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The Massachusetts Plan: Doing Just Fine

Via Cato at Liberty, the Boston Business Journal has an interesting piece noting that not all of the uninsured in Massachusetts have complied with the state's mandate to purchase health insurance. Cato's Michael Tanner takes it as an occasion for gloating: "How could anyone know that an individual mandate for health insurance would be unenforceable? Oh yeah, we told them."

This seems misguided on a few levels. First, the numbers actually strike me as fairly encouraging: more than 80 percent of Bay Staters who were uninsured before the law took effect now have insurance, and while the deadline to obtain insurance (or risk a fine) is technically tomorrow, it's effectively the end of the year, so that number will probably rise higher (and, keep in mind, this is before the penalty even kicks in, which could prod even more people to comply).

More importantly, though, the critique misses the point. It's wrongheaded to pronounce the Massachusetts plan a success or failure based on whether the mandate actually achieves 100 percent coverage. The far more important part of the plan were the subsidies it provided to the working-class uninsured to buy a policy they previously couldn't afford--subsidies that, as the Boston Business Journal notes, tens of thousands of people have taken advantage of. The goal of the mandate was primarily to broaden the state's risk pool by forcing more (relatively) young, healthy, and well-off people to join it, driving down the cost of insurance. Obviously, insofar as some people are still refusing to do that, it's too bad, but you don't need absolute full compliance in order for the scheme to be effective. The real concern would be if substantial numbers of people were flouting the mandate because health insurance remains genuinely unaffordable for them, even with the subsidies. But by all accounts this isn't the case; the people who haven't yet purchased insurance are those who could afford to do so, but choose not to. This isn't ideal, but it's not at all fair to conclude that somehow the Massachusetts plan isn't working. The bottom line is, it's the subsidies that matter most, not the mandate.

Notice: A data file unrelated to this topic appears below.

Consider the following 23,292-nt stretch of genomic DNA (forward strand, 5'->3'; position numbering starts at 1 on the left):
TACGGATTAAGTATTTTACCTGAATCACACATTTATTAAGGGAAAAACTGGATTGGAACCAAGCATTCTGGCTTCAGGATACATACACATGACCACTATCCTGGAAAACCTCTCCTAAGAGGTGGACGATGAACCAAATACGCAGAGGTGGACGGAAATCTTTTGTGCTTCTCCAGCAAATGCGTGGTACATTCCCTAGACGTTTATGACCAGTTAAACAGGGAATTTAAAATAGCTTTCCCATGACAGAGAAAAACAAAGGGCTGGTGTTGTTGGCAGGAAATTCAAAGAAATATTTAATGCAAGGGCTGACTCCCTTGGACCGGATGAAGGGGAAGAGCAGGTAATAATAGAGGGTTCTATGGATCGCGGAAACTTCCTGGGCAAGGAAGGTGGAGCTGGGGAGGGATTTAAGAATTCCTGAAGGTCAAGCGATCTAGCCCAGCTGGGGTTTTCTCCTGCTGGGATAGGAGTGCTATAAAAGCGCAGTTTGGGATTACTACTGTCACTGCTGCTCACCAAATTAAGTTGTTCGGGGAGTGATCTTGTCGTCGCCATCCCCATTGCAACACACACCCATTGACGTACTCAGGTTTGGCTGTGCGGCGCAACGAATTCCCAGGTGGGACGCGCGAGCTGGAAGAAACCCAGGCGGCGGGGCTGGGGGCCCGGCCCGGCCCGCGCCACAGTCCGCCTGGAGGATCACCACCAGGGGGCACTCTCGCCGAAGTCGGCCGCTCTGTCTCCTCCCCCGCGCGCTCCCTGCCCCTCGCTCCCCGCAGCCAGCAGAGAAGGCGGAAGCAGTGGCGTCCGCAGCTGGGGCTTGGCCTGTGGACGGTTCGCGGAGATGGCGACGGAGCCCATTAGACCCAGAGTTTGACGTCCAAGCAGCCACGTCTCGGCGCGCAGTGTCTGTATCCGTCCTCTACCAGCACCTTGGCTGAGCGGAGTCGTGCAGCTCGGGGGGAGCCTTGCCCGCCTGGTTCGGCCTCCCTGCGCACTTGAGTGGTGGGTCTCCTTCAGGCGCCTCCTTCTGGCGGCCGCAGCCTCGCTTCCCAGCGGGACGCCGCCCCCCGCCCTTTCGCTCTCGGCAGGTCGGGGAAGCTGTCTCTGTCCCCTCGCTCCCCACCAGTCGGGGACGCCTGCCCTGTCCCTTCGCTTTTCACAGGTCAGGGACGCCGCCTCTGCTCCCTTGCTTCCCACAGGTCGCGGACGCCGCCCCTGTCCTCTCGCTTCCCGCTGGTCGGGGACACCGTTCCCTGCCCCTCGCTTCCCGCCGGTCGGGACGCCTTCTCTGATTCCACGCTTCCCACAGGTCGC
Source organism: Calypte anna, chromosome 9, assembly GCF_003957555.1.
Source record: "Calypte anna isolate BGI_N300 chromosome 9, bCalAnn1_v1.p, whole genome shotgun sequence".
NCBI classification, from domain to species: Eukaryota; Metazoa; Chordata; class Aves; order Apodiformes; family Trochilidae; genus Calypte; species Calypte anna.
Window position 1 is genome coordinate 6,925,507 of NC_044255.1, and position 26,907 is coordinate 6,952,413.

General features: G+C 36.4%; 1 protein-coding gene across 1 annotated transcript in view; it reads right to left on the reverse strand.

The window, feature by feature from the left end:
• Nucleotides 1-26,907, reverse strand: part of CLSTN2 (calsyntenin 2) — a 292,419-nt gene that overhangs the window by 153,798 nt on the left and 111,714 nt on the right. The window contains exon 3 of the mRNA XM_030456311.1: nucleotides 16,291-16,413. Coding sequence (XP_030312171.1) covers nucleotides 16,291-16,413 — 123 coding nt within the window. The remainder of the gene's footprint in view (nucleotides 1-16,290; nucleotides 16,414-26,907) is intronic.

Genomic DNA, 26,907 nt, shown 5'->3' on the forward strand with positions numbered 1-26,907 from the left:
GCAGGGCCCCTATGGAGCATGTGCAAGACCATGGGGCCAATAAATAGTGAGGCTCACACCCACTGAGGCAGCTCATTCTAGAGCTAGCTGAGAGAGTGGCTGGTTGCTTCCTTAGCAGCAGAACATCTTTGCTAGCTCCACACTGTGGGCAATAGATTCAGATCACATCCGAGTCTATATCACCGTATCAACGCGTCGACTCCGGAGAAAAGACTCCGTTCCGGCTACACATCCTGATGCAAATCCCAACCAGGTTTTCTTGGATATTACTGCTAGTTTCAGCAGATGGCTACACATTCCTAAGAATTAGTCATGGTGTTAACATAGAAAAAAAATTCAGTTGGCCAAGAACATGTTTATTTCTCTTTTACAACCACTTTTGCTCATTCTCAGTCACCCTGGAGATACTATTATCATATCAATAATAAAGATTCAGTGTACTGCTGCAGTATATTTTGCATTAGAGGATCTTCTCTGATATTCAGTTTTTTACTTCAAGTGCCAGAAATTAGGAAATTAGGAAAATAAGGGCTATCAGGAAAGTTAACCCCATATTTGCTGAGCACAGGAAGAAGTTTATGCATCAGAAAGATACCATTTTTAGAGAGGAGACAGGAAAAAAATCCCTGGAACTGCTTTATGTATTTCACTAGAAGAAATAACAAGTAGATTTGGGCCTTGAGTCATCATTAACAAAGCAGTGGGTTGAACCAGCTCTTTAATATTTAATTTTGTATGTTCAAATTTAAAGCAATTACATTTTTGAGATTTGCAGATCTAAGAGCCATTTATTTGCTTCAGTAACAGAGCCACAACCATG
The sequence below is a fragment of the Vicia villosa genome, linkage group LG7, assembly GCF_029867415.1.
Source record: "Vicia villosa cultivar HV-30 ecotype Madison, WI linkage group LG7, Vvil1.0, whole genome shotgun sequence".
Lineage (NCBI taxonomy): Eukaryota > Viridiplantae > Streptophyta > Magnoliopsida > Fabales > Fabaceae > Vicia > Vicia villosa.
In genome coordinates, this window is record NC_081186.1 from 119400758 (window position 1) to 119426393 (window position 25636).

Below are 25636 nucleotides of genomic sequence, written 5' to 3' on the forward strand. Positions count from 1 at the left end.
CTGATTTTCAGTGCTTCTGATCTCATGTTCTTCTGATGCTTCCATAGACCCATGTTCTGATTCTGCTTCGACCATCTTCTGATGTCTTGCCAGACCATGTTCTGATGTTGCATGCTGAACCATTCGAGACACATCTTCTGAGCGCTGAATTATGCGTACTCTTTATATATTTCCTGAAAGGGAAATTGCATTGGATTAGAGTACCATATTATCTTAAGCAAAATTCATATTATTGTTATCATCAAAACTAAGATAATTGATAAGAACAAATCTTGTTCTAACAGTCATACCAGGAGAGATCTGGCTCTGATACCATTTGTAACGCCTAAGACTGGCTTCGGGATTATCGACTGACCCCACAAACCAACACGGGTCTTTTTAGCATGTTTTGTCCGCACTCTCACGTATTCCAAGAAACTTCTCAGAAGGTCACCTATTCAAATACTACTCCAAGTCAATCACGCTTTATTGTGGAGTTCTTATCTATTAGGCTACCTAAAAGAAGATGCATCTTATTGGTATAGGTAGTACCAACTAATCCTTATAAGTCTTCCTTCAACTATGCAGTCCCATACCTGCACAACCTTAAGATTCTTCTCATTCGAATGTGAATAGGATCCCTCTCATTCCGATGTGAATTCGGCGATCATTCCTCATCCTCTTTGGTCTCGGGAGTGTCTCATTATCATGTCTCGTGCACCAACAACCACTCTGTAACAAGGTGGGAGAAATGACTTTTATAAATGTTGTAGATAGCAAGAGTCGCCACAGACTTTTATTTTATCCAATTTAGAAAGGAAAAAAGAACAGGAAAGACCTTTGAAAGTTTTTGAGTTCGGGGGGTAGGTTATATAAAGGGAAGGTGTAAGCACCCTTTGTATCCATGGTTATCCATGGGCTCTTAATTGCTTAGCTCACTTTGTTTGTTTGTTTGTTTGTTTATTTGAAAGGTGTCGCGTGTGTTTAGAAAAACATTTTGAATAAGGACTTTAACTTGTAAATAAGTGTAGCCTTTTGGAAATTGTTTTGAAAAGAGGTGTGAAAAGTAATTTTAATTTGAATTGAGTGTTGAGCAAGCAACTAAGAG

--Josh Patashnik